Experience All Four Seasons—with Extra Chilly Winters
Some may be surprised to know that Chicago didn’t get its well-known nickname, “The Windy City,” because of its actual winds. Actually, the city is only slightly windier than the average U.S. cities and is not even in the top ten windiest cities in the country.
So, what is the climate in Chicago really like? Chicago is an all-season city, meaning residents experience cold winters with plenty of snow and walloping windchills, warm and humid summers, with gentler springs and falls in between.
Average temperatures vary from 22 to 83 degrees Fahrenheit, although they dip closer to freezing in Chicago’s harsh January weather and may creep up toward the 90s in muggy July or August.
10 Can’t-Miss Things to Do in Chicago
Full of world-class cultural institutions, hundreds of beautiful parks, and of course the Chicago Bears, this city has a lot going on all year long. Here’s a list of 10 must-dos in Chicago:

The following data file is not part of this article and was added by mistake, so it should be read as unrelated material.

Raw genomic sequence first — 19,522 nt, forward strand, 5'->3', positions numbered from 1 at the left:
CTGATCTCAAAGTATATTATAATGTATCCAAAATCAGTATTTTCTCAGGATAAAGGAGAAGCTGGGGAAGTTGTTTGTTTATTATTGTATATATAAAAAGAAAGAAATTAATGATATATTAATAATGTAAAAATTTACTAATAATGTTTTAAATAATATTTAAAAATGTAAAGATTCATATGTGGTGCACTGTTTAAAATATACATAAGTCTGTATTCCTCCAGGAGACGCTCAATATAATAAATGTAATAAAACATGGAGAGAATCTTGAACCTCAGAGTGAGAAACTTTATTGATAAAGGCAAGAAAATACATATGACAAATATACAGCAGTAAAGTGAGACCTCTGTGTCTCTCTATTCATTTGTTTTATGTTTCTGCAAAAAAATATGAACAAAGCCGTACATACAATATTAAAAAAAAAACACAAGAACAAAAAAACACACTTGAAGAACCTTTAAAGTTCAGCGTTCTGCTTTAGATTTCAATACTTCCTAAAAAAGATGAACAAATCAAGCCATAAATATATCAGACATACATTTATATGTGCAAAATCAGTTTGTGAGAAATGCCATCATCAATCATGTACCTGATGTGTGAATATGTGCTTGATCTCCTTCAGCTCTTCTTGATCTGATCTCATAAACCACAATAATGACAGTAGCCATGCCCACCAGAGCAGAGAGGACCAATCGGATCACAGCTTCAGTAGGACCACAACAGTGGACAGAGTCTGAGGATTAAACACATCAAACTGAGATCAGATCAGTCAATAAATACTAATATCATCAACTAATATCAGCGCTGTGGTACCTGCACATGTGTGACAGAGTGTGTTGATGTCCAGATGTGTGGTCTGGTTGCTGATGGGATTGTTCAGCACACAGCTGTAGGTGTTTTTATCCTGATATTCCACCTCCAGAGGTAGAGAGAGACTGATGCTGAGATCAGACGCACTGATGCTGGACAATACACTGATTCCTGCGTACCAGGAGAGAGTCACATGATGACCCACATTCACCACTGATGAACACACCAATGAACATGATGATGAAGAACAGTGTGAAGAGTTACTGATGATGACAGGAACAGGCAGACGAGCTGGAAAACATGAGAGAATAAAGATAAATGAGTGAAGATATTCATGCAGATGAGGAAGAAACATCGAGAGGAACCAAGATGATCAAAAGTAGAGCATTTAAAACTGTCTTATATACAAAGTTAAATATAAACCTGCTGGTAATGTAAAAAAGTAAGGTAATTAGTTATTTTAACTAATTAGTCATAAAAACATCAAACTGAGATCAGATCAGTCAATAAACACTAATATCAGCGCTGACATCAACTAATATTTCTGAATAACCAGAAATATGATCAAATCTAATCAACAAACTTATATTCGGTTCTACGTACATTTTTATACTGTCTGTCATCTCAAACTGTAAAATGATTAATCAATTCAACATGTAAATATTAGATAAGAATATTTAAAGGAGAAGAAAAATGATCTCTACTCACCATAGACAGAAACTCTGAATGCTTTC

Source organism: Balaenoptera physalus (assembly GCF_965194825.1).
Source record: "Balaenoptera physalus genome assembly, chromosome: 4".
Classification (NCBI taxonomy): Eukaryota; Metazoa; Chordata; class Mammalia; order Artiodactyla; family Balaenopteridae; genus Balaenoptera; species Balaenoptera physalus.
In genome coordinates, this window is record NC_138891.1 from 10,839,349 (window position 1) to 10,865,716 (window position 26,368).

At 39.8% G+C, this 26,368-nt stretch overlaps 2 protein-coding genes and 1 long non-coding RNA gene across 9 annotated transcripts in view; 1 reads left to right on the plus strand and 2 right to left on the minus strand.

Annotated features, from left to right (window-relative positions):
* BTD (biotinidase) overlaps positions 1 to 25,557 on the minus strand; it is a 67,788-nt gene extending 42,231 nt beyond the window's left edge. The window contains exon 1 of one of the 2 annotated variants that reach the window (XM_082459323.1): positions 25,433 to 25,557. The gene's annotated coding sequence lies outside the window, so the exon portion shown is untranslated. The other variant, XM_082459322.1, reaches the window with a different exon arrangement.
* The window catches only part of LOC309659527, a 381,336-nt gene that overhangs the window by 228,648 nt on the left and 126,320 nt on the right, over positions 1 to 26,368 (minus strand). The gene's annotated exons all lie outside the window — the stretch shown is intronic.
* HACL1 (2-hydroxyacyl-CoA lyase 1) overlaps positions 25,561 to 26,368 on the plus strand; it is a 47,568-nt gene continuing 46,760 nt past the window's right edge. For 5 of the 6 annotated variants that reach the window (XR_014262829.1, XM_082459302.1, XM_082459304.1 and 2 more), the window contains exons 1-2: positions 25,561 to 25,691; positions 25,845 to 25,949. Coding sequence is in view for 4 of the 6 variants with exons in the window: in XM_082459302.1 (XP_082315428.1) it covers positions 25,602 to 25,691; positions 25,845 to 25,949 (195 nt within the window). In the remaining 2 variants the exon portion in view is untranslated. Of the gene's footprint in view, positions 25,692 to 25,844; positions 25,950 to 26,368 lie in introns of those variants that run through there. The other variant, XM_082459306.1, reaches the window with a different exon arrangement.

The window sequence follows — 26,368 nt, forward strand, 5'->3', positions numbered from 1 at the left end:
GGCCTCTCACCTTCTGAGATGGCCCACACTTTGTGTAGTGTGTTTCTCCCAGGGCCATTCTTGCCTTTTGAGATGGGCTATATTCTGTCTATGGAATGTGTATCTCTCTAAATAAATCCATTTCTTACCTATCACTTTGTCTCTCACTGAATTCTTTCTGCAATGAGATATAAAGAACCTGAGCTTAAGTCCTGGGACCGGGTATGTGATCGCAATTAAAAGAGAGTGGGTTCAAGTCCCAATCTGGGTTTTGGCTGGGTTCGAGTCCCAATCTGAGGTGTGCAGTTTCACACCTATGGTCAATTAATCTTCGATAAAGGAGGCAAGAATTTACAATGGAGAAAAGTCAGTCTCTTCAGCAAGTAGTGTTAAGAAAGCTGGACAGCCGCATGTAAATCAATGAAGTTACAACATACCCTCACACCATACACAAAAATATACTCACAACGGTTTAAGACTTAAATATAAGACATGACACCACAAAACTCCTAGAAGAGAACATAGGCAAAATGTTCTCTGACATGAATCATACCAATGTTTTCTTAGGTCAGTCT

- Get a taste of Chicago’s sports culture and history at Wrigley Field, the second oldest Major League Baseball stadium in the U.S. and home to the Chicago Cubs.
- View masterpieces from every era at the Art Institute of Chicago, which has a permanent collection made up of more than 300,000 artworks, including Georges Seurat’s A Sunday on La Grande Jatte.
- Snap a selfie in front of Cloud Gate, Chicago’s famous reflective bean-shaped sculpture, found in Millennium Park.
- While you’re visiting Millennium Park, check out the Chicago Cultural Center, the country’s first free municipal cultural center, where you’ll experience plenty of beautiful architecture, art exhibitions, and programming.
- Explore eight indoor gardens full of tropical plants, ferns, and cacti in the Garfield Park Conservatory.
- Chicago-style or New York-style pizza? Grab a slice of Chicago’s deep dish for a little culinary research and weigh in on the debate.
- Listen to some jazz at The Green Mill Cocktail Lounge, once frequented by famous gangsters like Al Capone in the 1920s.
- Visit Lincoln Park to get your laugh on at the Second City, where big-name comedians like Tina Fey, Steve Carell, and Bill Murray once practiced their comedy.
- While you’re in the neighborhood, take a free stroll through the Lincoln Park Zoo, home to over 1,000 animals from around the world. (If you’re visiting during the holidays, you may just catch their iconic light show.)
- Get all your shopping done on the Magnificent Mile, a stretch of Michigan Avenue that boasts over 450 retailers, top-notch eateries, and luxury hotels.